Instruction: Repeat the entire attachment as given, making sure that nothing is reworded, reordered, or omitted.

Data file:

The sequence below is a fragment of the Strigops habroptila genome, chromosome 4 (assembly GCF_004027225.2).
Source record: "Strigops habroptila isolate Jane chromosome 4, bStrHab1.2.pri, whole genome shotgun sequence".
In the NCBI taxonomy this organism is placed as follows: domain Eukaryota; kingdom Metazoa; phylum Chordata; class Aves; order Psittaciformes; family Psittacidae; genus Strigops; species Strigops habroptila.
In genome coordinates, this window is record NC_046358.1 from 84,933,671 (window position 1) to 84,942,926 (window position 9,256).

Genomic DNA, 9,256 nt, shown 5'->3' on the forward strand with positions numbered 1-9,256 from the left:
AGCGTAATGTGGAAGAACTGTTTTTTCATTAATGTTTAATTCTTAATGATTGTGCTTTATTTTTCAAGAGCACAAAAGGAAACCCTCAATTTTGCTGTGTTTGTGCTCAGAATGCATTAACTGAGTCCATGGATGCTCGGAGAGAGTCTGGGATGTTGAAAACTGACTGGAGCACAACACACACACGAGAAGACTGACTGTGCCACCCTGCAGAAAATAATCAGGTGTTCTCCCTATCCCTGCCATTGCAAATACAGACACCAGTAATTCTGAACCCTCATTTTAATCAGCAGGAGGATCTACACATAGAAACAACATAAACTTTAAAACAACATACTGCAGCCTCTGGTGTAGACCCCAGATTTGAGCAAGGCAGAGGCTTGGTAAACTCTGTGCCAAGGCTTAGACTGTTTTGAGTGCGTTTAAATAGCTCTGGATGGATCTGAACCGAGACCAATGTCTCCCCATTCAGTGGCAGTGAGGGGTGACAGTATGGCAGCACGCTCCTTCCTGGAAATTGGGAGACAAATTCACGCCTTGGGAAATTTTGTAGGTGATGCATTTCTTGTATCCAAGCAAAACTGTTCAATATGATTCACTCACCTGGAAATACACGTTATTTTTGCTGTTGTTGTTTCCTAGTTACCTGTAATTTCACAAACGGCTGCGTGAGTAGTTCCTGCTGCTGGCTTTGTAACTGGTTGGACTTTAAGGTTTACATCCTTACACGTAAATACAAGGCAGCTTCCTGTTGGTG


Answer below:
The sequence below is a fragment of the Strigops habroptila genome, chromosome 4 (assembly GCF_004027225.2).
Source record: "Strigops habroptila isolate Jane chromosome 4, bStrHab1.2.pri, whole genome shotgun sequence".
In the NCBI taxonomy this organism is placed as follows: domain Eukaryota; kingdom Metazoa; phylum Chordata; class Aves; order Psittaciformes; family Psittacidae; genus Strigops; species Strigops habroptila.
In genome coordinates, this window is record NC_046358.1 from 84,933,671 (window position 1) to 84,942,926 (window position 9,256).

Genomic DNA, 9,256 nt, shown 5'->3' on the forward strand with positions numbered 1-9,256 from the left:
AGCGTAATGTGGAAGAACTGTTTTTTCATTAATGTTTAATTCTTAATGATTGTGCTTTATTTTTCAAGAGCACAAAAGGAAACCCTCAATTTTGCTGTGTTTGTGCTCAGAATGCATTAACTGAGTCCATGGATGCTCGGAGAGAGTCTGGGATGTTGAAAACTGACTGGAGCACAACACACACACGAGAAGACTGACTGTGCCACCCTGCAGAAAATAATCAGGTGTTCTCCCTATCCCTGCCATTGCAAATACAGACACCAGTAATTCTGAACCCTCATTTTAATCAGCAGGAGGATCTACACATAGAAACAACATAAACTTTAAAACAACATACTGCAGCCTCTGGTGTAGACCCCAGATTTGAGCAAGGCAGAGGCTTGGTAAACTCTGTGCCAAGGCTTAGACTGTTTTGAGTGCGTTTAAATAGCTCTGGATGGATCTGAACCGAGACCAATGTCTCCCCATTCAGTGGCAGTGAGGGGTGACAGTATGGCAGCACGCTCCTTCCTGGAAATTGGGAGACAAATTCACGCCTTGGGAAATTTTGTAGGTGATGCATTTCTTGTATCCAAGCAAAACTGTTCAATATGATTCACTCACCTGGAAATACACGTTATTTTTGCTGTTGTTGTTTCCTAGTTACCTGTAATTTCACAAACGGCTGCGTGAGTAGTTCCTGCTGCTGGCTTTGTAACTGGTTGGACTTTAAGGTTTACATCCTTACACGTAAATACAAGGCAGCTTCCTGTTGGTG